A long strip of swirly lace.  I worked back and forth, back and forth on fewer than twenty stitches.  While I feel I should have miles and miles of border, I'm only half way done.  Borders can be deceptive that way. 

Here's a visual for the amount of snow we have.  I spotted this buried trash barrel along the sidewalk.  

Still in service.

Friday, February 4, 2011

Mad About Marie

My latest project came off the needles the other night.  I caught my second wind and decided to make the most of it, so this scarf took a bath and went right on the blocking wires.

I'm in love with everything about this scarf.

The pattern is Punch and Judy from Anne Hanson at Knitspot.  This design had just enough going on to keep me interested without taxing my brain too much.  Anne's patterns are well written and easy to follow - this one was no exception.  And it was a fast knit.  I'm going to add this pattern to my list for quick gifts.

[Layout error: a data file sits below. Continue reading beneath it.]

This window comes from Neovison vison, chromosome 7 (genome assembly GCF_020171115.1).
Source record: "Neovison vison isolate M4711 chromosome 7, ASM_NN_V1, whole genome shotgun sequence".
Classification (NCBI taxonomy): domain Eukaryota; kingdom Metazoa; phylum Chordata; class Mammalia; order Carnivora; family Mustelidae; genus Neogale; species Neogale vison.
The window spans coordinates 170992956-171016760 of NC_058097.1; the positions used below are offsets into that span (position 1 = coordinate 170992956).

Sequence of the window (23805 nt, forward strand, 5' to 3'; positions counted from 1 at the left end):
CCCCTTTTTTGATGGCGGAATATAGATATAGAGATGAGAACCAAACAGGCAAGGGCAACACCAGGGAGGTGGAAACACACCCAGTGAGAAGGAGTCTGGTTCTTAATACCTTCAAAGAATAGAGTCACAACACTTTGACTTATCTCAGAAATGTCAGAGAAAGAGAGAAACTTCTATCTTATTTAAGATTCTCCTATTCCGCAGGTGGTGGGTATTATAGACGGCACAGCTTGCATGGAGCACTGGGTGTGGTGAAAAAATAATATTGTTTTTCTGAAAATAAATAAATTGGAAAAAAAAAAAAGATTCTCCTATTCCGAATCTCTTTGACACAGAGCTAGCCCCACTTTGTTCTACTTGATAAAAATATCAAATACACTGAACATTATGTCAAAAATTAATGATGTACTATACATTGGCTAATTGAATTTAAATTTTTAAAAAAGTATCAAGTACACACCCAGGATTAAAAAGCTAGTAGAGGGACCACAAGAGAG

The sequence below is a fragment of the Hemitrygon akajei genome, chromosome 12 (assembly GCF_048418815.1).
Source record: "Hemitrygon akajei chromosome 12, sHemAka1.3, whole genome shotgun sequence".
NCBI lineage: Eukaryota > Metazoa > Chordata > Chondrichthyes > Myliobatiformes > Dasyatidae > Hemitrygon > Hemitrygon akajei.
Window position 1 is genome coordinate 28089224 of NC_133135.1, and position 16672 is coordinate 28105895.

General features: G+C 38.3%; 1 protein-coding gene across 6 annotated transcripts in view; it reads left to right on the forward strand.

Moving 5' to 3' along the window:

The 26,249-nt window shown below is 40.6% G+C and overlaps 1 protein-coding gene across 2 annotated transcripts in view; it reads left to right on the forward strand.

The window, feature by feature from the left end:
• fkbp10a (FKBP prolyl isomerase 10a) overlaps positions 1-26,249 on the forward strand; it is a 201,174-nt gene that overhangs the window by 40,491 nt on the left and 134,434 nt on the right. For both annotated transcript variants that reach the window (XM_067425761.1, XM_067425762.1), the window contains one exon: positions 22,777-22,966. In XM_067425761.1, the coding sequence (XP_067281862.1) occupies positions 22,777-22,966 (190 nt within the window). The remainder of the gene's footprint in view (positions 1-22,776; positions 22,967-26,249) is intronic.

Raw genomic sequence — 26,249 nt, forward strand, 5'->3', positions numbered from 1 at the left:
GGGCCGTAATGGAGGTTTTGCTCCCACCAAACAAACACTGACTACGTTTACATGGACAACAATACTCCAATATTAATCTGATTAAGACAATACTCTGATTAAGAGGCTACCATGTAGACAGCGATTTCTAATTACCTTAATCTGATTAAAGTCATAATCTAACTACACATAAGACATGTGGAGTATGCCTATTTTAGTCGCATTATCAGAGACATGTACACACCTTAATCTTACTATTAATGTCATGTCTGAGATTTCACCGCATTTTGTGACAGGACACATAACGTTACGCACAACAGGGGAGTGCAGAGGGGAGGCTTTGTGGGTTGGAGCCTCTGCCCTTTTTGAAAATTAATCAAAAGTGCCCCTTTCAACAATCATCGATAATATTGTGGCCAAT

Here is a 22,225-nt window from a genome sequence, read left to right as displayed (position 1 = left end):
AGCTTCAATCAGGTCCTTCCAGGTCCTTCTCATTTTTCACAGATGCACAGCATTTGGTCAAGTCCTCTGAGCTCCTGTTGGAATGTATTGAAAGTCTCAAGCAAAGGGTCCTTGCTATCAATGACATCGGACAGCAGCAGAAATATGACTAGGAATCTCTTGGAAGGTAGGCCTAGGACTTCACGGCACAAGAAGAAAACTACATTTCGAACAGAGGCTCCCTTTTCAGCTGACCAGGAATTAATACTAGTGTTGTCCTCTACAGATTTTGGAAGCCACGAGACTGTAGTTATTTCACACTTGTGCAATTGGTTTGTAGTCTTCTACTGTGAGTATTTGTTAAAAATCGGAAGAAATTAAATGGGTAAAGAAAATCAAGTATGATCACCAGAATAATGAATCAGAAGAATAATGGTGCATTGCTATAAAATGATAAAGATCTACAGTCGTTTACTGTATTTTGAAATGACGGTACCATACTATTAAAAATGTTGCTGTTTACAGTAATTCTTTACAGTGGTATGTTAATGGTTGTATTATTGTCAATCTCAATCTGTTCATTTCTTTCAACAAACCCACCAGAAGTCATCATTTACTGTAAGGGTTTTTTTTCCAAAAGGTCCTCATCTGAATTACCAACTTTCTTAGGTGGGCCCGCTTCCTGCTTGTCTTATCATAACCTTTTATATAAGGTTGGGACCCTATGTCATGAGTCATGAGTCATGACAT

I can't say enough good things about the yarn.

This is Marie from Dirty Water DyeWorks, colorway Blue Jeans.

Marie is a DK weight yarn - a blend of 80% Superwash Merino, 10% Cashmere and 10% Nylon.

This blend is soft, squishy and delicious.  Marie has excellent stitch definition and takes the dye like a sponge, producing colorways with rich variation.  I'm smitten and want to knit another project with this yarn.  I see a sweater in my future.

In other news the Dirty Water DyeWorks website has been updated to include a line of knitting bags from Michele at Three Bags Full.  Two styles are available - the Mia Bag and the Project Bag Set.  Michele uses fun, quirky fabrics and incorporates nice details like zipper pulls with handmade glass beads.  Take a peek.